13.3 GIDB Web Map Service Implementation

  Previous section   Next section

In this section, we will look at the OpenGIS Consortium's (OGC) Web Map Service (WMS) Interface Specification and how it is utilized within the GIDB System. This specification is a set of open protocols that allow Web map servers to provide uniform services to HTML clients. By definition of the specification, a Web map server has three basic responsibilities:

  1. Publish a list of maps it can provide, together with the query abilities of each.

  2. Reply to queries concerning map content.

  3. Generate a map.

Actual map data can be provided in a number of formats, including pictures or images, basic graphical elements (vector), or sets of geographic feature data. The standardization of map requests can allow users, via HTML clients, to create custom layered maps with information from possibly different Web map servers.

Requests are submitted through Web browsers in the form of uniform resource locators (URLs). The URL parameters indicate relevant request information, such as the portion of the earth to be mapped, coordinate system, output format, map and location to be queried, or the holdings of a particular server. A map server provides three interfaces: Capabilities, Map, and FeatureInfo. The Capabilities and Map interfaces are required for conformance to the WMS specification, while the implementation of a FeatureInfo interface is optional. The Capabilities interface provides clients with machine-parseable lists of supported interfaces, map layers, and formats. Capabilities must be provided in an XML format to be considered conformant. The Map interface provides the actual maps to clients. To do this, the interface may possibly access multiple map servers. If the request cannot be satisfied, the server must throw an exception according to instructions received in the request. The FeatureInfo interface provides clients with additional information about points in maps that were previously returned as a result of a Map request. The map server developer is free to determine the information to be returned in response to a FeatureInfo request (detailed information for developers can be found in the OpenGIS Web Map Server Interface Implementation Specification at http://www.opengis.org/).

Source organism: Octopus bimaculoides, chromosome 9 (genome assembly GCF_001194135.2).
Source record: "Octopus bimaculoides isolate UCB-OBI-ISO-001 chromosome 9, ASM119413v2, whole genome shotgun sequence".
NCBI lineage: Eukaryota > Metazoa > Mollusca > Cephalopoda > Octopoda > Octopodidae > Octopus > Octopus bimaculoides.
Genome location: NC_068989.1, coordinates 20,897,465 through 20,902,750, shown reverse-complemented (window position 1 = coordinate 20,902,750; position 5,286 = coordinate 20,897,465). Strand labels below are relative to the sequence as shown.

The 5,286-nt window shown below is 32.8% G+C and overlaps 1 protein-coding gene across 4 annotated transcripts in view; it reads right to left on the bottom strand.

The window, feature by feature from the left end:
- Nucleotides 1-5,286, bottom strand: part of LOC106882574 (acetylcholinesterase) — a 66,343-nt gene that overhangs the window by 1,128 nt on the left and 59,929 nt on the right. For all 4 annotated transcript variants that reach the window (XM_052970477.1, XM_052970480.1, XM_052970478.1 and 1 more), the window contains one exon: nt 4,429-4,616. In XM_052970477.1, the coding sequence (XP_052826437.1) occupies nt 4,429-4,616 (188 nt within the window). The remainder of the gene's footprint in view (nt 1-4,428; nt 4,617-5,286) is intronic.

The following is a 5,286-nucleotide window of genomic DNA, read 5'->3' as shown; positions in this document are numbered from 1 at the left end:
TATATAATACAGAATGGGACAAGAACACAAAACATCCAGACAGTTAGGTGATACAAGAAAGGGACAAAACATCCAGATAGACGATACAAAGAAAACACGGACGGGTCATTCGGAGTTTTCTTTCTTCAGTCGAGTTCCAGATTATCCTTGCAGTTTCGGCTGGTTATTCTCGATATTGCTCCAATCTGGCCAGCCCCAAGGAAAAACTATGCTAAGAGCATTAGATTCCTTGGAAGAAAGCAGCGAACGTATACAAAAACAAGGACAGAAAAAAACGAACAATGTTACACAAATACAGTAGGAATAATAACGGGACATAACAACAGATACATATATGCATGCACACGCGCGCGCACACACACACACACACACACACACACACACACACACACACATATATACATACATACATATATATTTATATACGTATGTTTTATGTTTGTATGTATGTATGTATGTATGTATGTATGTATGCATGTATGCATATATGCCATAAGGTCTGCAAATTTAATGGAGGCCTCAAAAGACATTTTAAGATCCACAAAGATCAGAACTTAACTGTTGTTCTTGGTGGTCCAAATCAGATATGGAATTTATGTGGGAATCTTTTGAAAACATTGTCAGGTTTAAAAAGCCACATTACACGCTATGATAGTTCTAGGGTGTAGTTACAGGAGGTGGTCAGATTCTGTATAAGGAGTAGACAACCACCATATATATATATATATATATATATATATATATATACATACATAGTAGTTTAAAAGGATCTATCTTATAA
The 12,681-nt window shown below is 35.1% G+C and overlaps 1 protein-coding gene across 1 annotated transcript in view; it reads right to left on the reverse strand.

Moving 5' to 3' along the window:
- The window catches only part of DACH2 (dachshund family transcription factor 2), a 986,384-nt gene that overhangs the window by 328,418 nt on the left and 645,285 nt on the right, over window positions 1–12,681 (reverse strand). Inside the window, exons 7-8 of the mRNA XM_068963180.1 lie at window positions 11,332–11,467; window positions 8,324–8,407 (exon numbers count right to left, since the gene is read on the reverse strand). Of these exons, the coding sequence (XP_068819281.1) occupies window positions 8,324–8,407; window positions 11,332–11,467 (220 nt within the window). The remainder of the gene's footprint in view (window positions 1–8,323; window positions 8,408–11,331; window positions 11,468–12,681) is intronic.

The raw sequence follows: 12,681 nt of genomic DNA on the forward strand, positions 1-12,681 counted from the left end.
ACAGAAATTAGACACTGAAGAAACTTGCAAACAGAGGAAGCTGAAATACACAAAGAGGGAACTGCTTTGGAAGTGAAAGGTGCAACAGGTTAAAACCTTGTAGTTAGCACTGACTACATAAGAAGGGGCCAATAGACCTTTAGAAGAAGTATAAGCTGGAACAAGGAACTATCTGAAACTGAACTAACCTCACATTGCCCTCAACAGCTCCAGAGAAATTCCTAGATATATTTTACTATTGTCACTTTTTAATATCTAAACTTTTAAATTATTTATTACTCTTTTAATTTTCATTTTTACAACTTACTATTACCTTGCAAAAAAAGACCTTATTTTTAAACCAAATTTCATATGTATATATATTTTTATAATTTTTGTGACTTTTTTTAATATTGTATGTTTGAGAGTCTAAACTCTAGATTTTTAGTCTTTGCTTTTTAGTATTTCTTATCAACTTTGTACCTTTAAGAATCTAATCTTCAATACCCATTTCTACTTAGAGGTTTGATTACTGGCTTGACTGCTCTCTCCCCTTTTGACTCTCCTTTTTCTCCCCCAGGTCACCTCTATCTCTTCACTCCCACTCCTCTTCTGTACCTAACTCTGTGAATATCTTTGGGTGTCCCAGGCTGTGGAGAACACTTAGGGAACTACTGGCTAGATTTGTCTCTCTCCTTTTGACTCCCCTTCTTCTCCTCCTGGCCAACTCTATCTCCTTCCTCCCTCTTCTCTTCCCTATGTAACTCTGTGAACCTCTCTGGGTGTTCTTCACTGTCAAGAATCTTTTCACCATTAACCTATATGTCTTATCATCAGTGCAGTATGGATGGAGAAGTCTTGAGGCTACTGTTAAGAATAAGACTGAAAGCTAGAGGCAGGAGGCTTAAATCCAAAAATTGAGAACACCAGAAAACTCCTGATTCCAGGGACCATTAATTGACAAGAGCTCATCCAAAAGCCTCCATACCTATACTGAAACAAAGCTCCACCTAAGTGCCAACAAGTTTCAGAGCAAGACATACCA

A GIDB portal driver was written to allow the GIDB mapping application to connect to and retrieve data from WMS-compliant map servers. Currently, the GIDB portal driver for WMS servers only implements the required request interfaces: Capabilities and Map. The FeatureInfo request interface is not implemented since it is optional, and at the time of initial development, no WMS servers could be found that provided this interface.

It is possible to connect to many WMS-compliant servers at the same time. To accomplish this, a driver instance is registered with the GIDB portal by submitting a URL request for the Capabilities interface. The WMS server should respond with a Capabilities XML document that complies with the WMS Capabilities DTD (http://www.digitalearth.gov/wmt/xml/capabilities_1_1_1.dtd). The driver software then parses the Capabilities XML document using the Apache Xerces XML parser. The Capabilities XML document contains information about the layers of mapping data available, the coordinate reference systems used, the geographic bounds the data covers, and how the data can be retrieved. As the GIDB portal driver parses the document, it translates the information into a structure that facilitates rapid understanding of available data and quick retrieval by the GIDB mapping application.